August 20, 2020 at 6:40 pm PDT | by Joseph Vandenorth
Don Norman, beloved community activist, dead at 84

 Don Norman will be forever missed. We are all better people for knowing his grace. His family is so inspired by the outpouring of love and support for Uncle Donald, and we are encouraged to know you will continue to spread the light and joy he gave to everyone he knew.” – Message of support from the family, Leon Baham and Joseph Vandenorth, grand nephews

Donald David Norman

On August 20, 2020, Donald “Don” David Norman, beloved community leader and chosen father of many, passed peacefully at the age of 84 at his home in Hollywood, California due to complications with Chronic Obstructive Pulmonary Disease (COPD).

Don was born on December 11, 1935 in Los Angeles, California to Charles Norman and Lucille Mackey Norman. He was a renowned motivational speaker, LGBTQ, AIDS and civil rights activist, and community leader who helped thousands battle alcohol and drug addiction and thrive in recovery.

Don was known by all as being selfless, quick-witted, and spiritual. Those that knew him can attest he was the essence of joy.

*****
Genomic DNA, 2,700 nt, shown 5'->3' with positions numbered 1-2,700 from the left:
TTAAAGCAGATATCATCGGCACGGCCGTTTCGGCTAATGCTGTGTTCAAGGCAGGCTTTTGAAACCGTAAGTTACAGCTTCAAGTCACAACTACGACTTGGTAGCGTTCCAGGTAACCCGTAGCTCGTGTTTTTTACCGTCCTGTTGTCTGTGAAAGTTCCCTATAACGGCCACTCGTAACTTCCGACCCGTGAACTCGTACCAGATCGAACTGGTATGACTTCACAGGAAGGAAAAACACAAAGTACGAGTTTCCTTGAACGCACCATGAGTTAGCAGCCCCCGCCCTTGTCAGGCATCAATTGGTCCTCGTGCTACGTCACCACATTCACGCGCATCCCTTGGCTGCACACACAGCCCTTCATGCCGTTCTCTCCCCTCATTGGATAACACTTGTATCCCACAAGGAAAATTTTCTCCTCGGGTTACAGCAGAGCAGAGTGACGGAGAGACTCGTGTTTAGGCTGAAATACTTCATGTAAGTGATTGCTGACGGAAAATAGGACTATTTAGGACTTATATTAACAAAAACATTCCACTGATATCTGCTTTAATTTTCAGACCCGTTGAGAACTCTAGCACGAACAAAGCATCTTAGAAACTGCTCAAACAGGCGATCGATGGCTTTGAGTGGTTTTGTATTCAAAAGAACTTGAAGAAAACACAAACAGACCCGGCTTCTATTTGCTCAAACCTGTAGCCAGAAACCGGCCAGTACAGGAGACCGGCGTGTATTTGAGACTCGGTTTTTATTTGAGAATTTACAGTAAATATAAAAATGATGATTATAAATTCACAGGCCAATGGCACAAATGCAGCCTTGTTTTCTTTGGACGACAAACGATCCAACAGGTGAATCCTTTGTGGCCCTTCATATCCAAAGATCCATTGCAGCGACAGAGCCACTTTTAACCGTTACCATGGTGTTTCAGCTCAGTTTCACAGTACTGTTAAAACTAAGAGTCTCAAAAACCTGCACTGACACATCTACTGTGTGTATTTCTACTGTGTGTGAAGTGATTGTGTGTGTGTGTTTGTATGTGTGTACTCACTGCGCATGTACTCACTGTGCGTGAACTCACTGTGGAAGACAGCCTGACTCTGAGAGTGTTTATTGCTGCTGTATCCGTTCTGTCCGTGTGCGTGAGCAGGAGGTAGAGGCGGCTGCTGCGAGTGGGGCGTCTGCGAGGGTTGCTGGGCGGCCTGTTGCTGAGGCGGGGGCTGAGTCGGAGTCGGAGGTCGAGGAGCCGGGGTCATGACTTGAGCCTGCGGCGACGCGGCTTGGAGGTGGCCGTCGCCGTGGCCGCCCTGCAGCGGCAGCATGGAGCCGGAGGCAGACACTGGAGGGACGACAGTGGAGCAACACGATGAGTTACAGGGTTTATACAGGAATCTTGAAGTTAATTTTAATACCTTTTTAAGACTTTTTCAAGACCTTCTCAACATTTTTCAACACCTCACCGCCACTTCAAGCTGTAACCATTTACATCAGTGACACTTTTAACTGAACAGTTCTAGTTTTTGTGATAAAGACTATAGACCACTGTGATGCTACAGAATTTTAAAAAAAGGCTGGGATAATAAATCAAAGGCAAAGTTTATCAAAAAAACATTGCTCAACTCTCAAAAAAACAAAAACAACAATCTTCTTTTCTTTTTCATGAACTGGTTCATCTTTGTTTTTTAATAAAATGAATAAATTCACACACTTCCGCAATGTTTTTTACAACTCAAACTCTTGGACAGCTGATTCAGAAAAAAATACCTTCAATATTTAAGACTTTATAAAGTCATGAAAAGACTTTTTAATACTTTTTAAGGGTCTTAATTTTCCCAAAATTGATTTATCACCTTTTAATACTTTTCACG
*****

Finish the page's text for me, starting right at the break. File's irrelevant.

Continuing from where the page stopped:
Don’s roots in Los Angeles ran deep. A descendant of Rev. Squire Norman Granville, a man freed from slavery on Juneteenth in Texas who then relocated the Norman family to Los Angeles in 1902.

Don’s talent for advocacy was established early in life. In the 1940s, he helped desegregate the Bimini Baths, the second largest public bathhouse on the West Coast. Intelligent and highly intuitive, he graduated from Belmont Senior High School where he was very active in various student body organizations.

Don briefly served in the United States Air Force where he faced racial and sexual discrimination and was discharged for being a homosexual—a charge that was later pardoned. Don later received a Bachelor’s in Psychology from International College of Los Angeles in 1984.

Even more than the typical youth, Don had a lust for life that took a darker turn when he developed a habit of substance abuse. His struggle with addiction culminated with discovering the Van Ness Recovery House on August 29, 1979—one of  the first residential treatment centers serving the LGBT community. On his first day at the Van Ness House, Don read the entire Big Book and was galvanized to change his life. This transformative experience led Don to his life’s calling: to be a guide for thousands on their own path towards recovery.